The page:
LEE standard carbide dies, no factory crimp. Flared the mouth and charged through the charge die. Crimped with the boolit seated die. Standard LEE crimp.

The first six shots I popped dog food cans off hand (2 hands standing) at 35 yards with no problems. Missed one out of six. Next, set up a target at 35yds, off hand with target shown. Out of six- 4 holes hit black at bout’ 2.560″ x 2.112″ center to center. One shot hit the lower stapled corner. One shot didn’t make the target. 2 showed touching.

I’m pretty happy with that since I’m way out of practice handgun shooting. No leading what so ever and it’s hard to see but I recovered one bullet folded in the bottom of the dog food can. The soda can PB gas check was still on the bullet.

I say this is promising results for the first 12 rounds total loaded.













My old Range out the back door…




I can’t wait to start doing some shooting off the bench with this bullet and experiment with more load development and higher velocities and my 454 Casull.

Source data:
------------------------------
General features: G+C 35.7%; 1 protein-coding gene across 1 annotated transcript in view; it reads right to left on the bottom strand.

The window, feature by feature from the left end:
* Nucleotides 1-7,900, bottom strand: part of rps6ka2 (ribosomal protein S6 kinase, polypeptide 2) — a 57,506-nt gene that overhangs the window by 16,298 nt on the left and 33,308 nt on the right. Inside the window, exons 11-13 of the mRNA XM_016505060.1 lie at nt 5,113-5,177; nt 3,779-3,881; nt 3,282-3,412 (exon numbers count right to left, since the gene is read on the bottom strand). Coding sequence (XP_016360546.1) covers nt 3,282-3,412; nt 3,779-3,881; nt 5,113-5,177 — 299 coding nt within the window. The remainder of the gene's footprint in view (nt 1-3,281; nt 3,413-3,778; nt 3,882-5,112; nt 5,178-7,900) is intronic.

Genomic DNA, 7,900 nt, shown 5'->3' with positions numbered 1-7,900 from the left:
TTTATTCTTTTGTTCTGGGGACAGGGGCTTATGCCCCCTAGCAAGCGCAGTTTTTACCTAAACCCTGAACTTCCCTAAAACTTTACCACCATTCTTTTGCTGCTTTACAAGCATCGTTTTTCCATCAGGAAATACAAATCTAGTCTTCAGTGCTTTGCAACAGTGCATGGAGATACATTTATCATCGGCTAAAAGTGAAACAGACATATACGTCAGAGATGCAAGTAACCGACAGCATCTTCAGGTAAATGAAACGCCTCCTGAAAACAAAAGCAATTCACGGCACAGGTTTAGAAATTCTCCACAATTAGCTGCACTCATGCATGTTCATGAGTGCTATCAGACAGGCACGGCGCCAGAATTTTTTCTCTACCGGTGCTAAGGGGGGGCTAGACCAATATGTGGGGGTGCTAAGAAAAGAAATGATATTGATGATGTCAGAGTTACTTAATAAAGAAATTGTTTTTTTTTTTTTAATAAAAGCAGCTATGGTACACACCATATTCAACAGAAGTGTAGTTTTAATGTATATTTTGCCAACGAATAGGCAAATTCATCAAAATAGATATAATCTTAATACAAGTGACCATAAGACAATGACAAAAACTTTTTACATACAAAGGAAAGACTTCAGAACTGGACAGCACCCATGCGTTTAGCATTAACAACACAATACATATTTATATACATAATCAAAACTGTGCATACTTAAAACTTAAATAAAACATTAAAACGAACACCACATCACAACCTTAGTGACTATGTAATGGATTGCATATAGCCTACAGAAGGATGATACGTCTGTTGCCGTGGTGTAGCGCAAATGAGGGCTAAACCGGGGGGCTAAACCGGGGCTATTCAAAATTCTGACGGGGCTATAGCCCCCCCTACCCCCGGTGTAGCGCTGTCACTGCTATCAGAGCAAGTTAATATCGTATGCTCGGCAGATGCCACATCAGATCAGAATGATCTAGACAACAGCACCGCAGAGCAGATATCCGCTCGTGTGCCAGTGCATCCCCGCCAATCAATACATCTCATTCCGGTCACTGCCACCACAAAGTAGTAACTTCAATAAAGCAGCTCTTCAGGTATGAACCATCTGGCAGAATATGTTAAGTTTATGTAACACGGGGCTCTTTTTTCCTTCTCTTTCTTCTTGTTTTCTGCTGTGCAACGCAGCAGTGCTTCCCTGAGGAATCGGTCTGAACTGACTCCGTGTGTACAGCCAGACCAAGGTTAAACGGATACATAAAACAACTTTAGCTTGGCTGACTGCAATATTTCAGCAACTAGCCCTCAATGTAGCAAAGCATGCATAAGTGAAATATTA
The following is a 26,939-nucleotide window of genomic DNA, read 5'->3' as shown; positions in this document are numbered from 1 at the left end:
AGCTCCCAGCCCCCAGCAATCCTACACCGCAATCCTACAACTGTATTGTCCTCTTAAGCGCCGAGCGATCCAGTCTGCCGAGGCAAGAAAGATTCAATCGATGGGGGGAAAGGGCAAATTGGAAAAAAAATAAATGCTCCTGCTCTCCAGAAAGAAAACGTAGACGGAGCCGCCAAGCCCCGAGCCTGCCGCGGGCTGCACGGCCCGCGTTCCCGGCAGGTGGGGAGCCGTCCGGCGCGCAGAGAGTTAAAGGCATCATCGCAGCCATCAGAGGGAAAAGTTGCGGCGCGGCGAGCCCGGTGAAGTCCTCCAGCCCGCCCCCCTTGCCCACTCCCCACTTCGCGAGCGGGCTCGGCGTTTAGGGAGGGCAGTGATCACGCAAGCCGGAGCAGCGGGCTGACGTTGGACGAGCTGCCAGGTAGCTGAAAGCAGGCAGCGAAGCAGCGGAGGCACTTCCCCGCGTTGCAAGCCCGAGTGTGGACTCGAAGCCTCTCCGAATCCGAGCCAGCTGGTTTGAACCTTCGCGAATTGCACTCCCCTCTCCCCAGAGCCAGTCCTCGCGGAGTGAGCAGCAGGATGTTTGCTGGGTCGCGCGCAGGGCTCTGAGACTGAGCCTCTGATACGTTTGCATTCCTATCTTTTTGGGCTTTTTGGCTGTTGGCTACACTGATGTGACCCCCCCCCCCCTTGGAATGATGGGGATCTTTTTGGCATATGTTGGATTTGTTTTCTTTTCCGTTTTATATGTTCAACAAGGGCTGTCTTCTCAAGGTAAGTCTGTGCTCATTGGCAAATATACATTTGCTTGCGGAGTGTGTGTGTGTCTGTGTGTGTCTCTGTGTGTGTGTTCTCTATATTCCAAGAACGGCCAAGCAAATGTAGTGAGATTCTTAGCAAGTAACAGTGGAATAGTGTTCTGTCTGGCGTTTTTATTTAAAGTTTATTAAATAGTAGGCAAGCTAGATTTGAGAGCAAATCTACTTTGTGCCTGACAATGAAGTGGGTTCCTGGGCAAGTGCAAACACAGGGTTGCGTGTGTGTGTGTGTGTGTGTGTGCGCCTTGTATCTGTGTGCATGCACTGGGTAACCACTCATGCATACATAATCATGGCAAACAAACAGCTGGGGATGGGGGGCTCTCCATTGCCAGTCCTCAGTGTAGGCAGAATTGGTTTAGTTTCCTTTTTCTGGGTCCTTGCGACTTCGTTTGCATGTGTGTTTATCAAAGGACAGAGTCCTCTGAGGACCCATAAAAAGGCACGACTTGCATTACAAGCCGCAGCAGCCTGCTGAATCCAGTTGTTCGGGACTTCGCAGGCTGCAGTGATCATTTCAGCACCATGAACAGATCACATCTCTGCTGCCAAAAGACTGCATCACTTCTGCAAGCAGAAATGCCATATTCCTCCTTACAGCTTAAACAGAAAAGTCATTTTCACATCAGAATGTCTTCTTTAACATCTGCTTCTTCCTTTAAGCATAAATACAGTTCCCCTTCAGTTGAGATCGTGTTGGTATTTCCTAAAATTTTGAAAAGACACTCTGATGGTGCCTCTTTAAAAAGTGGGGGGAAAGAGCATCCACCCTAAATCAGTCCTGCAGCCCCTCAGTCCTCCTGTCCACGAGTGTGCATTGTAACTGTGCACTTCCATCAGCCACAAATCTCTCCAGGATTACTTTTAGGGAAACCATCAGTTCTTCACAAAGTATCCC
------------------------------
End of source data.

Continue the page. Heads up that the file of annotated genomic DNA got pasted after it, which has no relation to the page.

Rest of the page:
All shots off hand (2 hands standing) at 35 yards.











Checkmaker™ PB version dies


The beauty of the my PB version dies is you can take advantage of inexpensive FREE BEVERAGE CAN thin metals.

PB Checkmaker™ ( stands for “plain base” bullets) dies use thin aluminum beverage can material or thin copper .004- .008, and some shooters are using slightly thicker metals, for your favorite plain base bullet.Shooters are now able to use and buy plain base molds in place of check shank molds and have the best of both worlds in one mold without the higher cost of thicker metals, or expensive factory gas checks.